# server and remote endpoints


# Add route to Client routing table for the OpenVPN Server

push "route"

# Add route to Client routing table for the OpenVPN Subnet

push "route"

# your local subnet


# Set primary domain name server address to the SOHO Router

# If your router does not do DNS, you can use Google DNS


# Override the Client default gateway by using and

# rather than This has the benefit of

# overriding but not wiping out the original default gateway.

push "redirect-gateway def1"



keepalive 10 120

tls-auth /etc/openvpn/easy-rsa/keys/ta.key 0

cipher AES-128-CBC


user nobody

group nogroup



status /var/log/openvpn-status.log 20

log /var/log/openvpn.log

verb 1

Hit CTRL and X then Y and ENTER to save.

There is one last edit to make in the server configuration files to make sure your Raspberry Pi knows you want it to forward Internet traffic through our new network.


nano /etc/sysctl.conf

Near the top it says, "Uncomment the next line to enable packet forwarding for IPv4."

You want to remove the "#" from the start of the next line to inform OpenVPN you want it to take that text into consideration.

The line should then read:


Hit CTRL and X, then Y and ENTER to save.

Finally you need to action the change you just made in the sysctl.conf file. To do this type:

sysctl -p

You have now made a functioning server that can access the internet.

Pass through the firewall

Raspbian has a built-in firewall that will block incoming connections, so we need to tell it to allow traffic from OpenVPN to pass through.

To create a file that will run each time you start up your Raspberry Pi issuing this permission type:

nano /etc/

Inside this new file type:


iptables -t nat -A POSTROUTING -s -o eth0 -j SNAT --to-source


CTRL and X then Y and ENTER to save.

Newly created files are not executable by default, so we will need to change the permissions and ownership of this file you just created. To do this type:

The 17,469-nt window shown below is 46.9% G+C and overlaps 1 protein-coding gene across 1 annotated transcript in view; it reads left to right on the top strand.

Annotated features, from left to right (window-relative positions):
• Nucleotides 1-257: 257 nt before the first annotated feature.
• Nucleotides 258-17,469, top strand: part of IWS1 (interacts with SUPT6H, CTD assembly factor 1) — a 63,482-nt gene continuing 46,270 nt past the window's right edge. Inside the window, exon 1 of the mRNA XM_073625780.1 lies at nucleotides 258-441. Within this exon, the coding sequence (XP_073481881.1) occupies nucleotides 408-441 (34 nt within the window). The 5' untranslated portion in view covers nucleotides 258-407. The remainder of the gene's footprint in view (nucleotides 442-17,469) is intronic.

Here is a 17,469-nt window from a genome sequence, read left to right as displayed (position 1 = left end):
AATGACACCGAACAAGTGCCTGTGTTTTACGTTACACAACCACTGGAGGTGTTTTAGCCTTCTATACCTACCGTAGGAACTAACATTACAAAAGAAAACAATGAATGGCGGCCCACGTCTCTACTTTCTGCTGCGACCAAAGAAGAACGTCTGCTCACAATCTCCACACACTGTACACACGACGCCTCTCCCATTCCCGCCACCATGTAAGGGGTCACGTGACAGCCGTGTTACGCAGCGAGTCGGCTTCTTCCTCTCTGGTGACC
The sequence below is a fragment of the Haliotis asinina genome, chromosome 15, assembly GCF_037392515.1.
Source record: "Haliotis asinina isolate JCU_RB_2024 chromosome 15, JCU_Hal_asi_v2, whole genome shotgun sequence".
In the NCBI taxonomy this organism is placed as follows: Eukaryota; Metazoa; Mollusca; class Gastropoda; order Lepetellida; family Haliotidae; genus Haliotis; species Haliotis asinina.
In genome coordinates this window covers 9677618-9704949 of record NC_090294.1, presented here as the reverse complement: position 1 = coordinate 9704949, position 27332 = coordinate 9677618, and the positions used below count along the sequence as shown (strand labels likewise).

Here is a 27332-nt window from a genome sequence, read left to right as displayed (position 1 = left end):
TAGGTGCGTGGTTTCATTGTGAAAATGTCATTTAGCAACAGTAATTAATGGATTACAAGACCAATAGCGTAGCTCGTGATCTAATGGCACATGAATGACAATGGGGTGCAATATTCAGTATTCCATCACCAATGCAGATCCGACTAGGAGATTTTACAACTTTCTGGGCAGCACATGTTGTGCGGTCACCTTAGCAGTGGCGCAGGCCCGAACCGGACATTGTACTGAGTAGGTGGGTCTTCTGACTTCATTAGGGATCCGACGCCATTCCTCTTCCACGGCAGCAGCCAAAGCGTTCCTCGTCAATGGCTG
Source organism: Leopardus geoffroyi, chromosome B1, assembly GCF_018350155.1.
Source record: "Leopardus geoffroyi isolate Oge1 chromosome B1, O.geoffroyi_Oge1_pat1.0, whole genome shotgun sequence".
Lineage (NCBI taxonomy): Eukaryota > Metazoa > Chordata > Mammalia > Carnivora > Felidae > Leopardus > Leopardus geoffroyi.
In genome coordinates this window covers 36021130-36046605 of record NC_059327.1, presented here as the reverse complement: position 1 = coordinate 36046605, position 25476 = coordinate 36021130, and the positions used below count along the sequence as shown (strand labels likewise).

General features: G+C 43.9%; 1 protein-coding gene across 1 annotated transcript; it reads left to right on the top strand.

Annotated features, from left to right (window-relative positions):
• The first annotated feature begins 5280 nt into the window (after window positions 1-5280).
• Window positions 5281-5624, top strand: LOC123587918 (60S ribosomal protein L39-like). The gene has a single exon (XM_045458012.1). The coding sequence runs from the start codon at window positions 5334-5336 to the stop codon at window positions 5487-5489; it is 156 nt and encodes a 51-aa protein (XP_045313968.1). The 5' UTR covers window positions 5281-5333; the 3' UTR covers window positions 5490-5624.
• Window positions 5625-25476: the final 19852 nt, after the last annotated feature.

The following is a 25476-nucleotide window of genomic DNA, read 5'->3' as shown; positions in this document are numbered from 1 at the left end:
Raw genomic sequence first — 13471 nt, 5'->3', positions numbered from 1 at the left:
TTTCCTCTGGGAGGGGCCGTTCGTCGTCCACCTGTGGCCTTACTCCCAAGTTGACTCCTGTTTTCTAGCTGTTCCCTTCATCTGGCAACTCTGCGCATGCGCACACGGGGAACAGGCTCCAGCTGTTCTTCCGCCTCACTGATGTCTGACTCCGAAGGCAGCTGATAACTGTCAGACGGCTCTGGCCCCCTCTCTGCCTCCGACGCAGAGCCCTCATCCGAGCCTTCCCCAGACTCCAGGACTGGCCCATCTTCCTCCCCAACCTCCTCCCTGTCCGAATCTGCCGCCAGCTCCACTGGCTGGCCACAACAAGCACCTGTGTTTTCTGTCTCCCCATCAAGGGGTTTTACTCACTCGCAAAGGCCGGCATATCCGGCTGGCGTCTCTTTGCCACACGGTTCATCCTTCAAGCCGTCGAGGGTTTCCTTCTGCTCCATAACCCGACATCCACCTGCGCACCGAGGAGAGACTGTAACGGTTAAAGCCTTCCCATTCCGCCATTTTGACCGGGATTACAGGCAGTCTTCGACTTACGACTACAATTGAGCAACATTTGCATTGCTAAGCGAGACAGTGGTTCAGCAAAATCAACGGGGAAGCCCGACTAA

chmod 700 /etc/


chown root /etc/

This script gives OpenVPN permission to breach the firewall and we now need to add it into the interfaces setup code so it runs on boot. Type:

nano /etc/network/interfaces

Find the line that says: "iface eth0 inet static." We want to add a line below the list of numbers that follow it. This line needs to be added at an indent so hit TAB first:

pre-up /etc/

CTRL and X then Y and ENTER to save.

Finally, reboot your Raspberry Pi by typing:


N.B. Each time you reboot your Raspberry Pi you will need to relaunch PuTTY to connect to it.

Ensure you have a static public IP address

We have created locks and keys for devices to use to connect to your VPN, but before we hand those keys out we need to tell them where to find the front door. This is your public IP address, which should be kept a secret as it identifies your location on the internet.

You can find out your public IP by asking Google. Just type "what's my IP address?" into the search box.

If this address changes each time you log on you do not have a static IP address so will need to use a dynamic domain name system (DDNS) service to give yourself a domain name to put in place of the IP address.

There is a free service at Then on your Raspberry Pi, you need to run something called DDclient to update your DDNS registry automatically.

At the command prompt type:

sudo apt-get install ddclient

This will launch a wizard for configuring ddclient. Don't worry too much about what you enter here as we will be entering the config file straight away.

To edit the DDClient configuration with the correct setting type:

sudo nano /etc/ddclient.conf

Every service will have slightly different configuration, - if you are using this blog post will tell you how to edit your settings successfully

CTRL and X then Y and ENTER to save.

Finally, to set this program running type:

sudo ddclient

N.B. If you reboot your Raspberry Pi you'll need to type "sudo ddclient" to start running it again.

Create profile scripts for the devices you want to connect

We have created keys for clients (computers and devices) to use to connect to your VPN, but we have not told the clients where to find the server, how to connect, or which key to use.

If you created several different client keys for each of the devices you want to grant access, it would be a lot of trouble to generate a new configuration file for each client from scratch.

Luckily Eric Jodoin of the SANS institute has written a script to generate them automatically.

First type:

sudo nano /etc/openvpn/easy-rsa/keys/Default.txt

Fill in the blank text file with the following:


dev tun

proto udp


resolv-retry infinite





ns-cert-type server

key-direction 1